Close up Portrait of Edith Sampson

1950 - Judge Edith Sampson speaks at Wheatley Career Day

“I would come home with five As and a B,” Barbara Jordan told Molly Ivins of the Texas Observer, “and my father would say, “Why do you have a B?” She wanted to please her father, to meet and even exceed his standards; but she wanted to be more than a music teacher. “I always wanted to be something unusual,” she says, “I would never be content with being run of the mill, I was thinking about being a pharmacist, but then I asked myself, “Whoever heard of an outstanding pharmacist?” When she was in the tenth grade at Phyllis Wheatley High School, a Chicago lawyer named Edith Sampson addressed the Career Day assembly. Sampson was crisp, competent, confident. Then and there, Barbara Jordan decided that was what she was going to be. At first, her father told a teacher who encouraged this ambition to “stay out of his family’s affairs”; that the law was no profession for a woman. But he came to encourage her “to do whatever I thought I could.” (Courtesy of Texas Monthly, October 1976)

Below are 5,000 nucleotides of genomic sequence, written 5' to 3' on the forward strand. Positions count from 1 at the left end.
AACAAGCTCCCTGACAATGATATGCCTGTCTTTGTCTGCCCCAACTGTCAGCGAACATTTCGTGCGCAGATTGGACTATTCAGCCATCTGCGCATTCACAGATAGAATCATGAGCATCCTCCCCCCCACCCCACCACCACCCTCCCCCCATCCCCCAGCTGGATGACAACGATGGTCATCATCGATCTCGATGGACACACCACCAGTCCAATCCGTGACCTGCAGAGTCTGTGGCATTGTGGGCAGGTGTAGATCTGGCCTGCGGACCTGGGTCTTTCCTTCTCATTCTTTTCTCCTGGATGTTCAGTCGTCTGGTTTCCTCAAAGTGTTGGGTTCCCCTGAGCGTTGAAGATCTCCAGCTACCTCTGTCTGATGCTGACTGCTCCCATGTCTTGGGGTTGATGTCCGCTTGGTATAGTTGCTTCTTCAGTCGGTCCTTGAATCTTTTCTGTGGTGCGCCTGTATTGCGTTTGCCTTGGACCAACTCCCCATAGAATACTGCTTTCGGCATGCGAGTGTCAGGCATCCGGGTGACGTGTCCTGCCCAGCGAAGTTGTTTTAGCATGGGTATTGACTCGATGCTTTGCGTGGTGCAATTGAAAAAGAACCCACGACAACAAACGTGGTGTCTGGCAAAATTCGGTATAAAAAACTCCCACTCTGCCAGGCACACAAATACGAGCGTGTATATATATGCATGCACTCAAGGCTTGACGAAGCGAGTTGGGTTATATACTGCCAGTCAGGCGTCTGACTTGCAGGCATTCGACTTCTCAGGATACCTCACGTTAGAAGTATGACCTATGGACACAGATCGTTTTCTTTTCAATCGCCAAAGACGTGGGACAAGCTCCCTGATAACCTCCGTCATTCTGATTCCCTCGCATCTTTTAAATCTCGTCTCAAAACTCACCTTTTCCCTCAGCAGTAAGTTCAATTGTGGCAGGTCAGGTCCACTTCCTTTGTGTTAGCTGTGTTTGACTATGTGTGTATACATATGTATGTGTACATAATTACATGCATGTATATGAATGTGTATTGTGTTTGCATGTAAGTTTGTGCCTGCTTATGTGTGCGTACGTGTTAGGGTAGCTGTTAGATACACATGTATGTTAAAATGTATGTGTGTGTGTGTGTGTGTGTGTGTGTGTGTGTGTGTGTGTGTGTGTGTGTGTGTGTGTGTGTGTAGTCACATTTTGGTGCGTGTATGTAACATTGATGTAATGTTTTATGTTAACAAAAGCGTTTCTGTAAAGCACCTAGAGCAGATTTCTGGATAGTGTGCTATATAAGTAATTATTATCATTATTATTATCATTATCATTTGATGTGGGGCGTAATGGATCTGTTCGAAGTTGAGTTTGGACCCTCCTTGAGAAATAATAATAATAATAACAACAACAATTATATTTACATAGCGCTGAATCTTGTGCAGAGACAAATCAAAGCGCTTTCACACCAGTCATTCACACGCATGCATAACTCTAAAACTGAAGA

About Barbara Jordan Freedom Foundation

Thank you for your interest in the Barbara Jordan Freedom Foundation and our commitment to fighting injustice. For more information about getting involved or answering questions, please contact us.

Barbara Jordan Freedom Foundation
c/o William B. Hilgers
301 Congress Avenue, Suite 520
Austin, Texas 78701

Phone: 512-476-4716
Fax: 512-322-2010

Email: info@barbarajordanfreedomfoundation.org